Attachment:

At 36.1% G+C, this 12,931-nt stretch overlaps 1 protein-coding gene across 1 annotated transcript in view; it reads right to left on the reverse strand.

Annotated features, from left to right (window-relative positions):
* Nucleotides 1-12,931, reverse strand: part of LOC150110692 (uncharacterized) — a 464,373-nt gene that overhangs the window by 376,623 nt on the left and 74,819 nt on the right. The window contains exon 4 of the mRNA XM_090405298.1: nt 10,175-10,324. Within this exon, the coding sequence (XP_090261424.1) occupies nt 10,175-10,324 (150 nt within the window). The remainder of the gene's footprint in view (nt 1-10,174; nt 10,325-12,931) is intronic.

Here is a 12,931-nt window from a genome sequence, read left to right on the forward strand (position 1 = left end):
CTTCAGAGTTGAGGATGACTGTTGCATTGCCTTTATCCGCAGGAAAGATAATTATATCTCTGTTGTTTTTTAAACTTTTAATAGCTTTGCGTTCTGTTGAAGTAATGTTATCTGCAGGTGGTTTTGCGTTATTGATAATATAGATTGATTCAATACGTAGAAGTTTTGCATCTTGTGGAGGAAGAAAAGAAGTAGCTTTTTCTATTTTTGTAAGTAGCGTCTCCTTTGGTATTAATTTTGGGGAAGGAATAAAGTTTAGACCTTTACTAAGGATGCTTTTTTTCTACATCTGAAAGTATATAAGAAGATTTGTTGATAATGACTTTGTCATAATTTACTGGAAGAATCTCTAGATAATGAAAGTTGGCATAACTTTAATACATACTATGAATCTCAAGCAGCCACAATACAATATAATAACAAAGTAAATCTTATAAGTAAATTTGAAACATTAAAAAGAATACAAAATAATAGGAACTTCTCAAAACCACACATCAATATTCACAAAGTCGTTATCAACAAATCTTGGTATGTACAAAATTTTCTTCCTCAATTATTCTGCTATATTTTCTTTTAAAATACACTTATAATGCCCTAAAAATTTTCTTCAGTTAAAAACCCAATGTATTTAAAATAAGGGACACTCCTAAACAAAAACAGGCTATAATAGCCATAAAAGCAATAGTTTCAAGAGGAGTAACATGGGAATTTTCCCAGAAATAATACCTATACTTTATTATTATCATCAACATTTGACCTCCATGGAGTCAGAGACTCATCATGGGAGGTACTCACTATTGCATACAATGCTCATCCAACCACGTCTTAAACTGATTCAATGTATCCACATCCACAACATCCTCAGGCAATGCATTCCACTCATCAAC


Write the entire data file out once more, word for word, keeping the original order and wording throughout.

At 36.1% G+C, this 12,931-nt stretch overlaps 1 protein-coding gene across 1 annotated transcript in view; it reads right to left on the reverse strand.

Annotated features, from left to right (window-relative positions):
* Nucleotides 1-12,931, reverse strand: part of LOC150110692 (uncharacterized) — a 464,373-nt gene that overhangs the window by 376,623 nt on the left and 74,819 nt on the right. The window contains exon 4 of the mRNA XM_090405298.1: nt 10,175-10,324. Within this exon, the coding sequence (XP_090261424.1) occupies nt 10,175-10,324 (150 nt within the window). The remainder of the gene's footprint in view (nt 1-10,174; nt 10,325-12,931) is intronic.

Here is a 12,931-nt window from a genome sequence, read left to right on the forward strand (position 1 = left end):
CTTCAGAGTTGAGGATGACTGTTGCATTGCCTTTATCCGCAGGAAAGATAATTATATCTCTGTTGTTTTTTAAACTTTTAATAGCTTTGCGTTCTGTTGAAGTAATGTTATCTGCAGGTGGTTTTGCGTTATTGATAATATAGATTGATTCAATACGTAGAAGTTTTGCATCTTGTGGAGGAAGAAAAGAAGTAGCTTTTTCTATTTTTGTAAGTAGCGTCTCCTTTGGTATTAATTTTGGGGAAGGAATAAAGTTTAGACCTTTACTAAGGATGCTTTTTTTCTACATCTGAAAGTATATAAGAAGATTTGTTGATAATGACTTTGTCATAATTTACTGGAAGAATCTCTAGATAATGAAAGTTGGCATAACTTTAATACATACTATGAATCTCAAGCAGCCACAATACAATATAATAACAAAGTAAATCTTATAAGTAAATTTGAAACATTAAAAAGAATACAAAATAATAGGAACTTCTCAAAACCACACATCAATATTCACAAAGTCGTTATCAACAAATCTTGGTATGTACAAAATTTTCTTCCTCAATTATTCTGCTATATTTTCTTTTAAAATACACTTATAATGCCCTAAAAATTTTCTTCAGTTAAAAACCCAATGTATTTAAAATAAGGGACACTCCTAAACAAAAACAGGCTATAATAGCCATAAAAGCAATAGTTTCAAGAGGAGTAACATGGGAATTTTCCCAGAAATAATACCTATACTTTATTATTATCATCAACATTTGACCTCCATGGAGTCAGAGACTCATCATGGGAGGTACTCACTATTGCATACAATGCTCATCCAACCACGTCTTAAACTGATTCAATGTATCCACATCCACAACATCCTCAGGCAATGCATTCCACTCATCAAC